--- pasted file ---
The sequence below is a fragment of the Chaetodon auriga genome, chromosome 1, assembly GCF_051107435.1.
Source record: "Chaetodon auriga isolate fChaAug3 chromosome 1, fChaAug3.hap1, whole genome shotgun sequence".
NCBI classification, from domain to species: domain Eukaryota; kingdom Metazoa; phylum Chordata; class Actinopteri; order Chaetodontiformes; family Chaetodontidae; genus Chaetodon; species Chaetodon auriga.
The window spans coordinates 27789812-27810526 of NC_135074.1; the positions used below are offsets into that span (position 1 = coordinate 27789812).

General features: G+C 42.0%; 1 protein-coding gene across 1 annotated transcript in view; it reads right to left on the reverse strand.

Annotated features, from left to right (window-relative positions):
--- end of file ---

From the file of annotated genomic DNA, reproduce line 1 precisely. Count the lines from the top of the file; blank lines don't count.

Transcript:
The sequence below is a fragment of the Chaetodon auriga genome, chromosome 1, assembly GCF_051107435.1.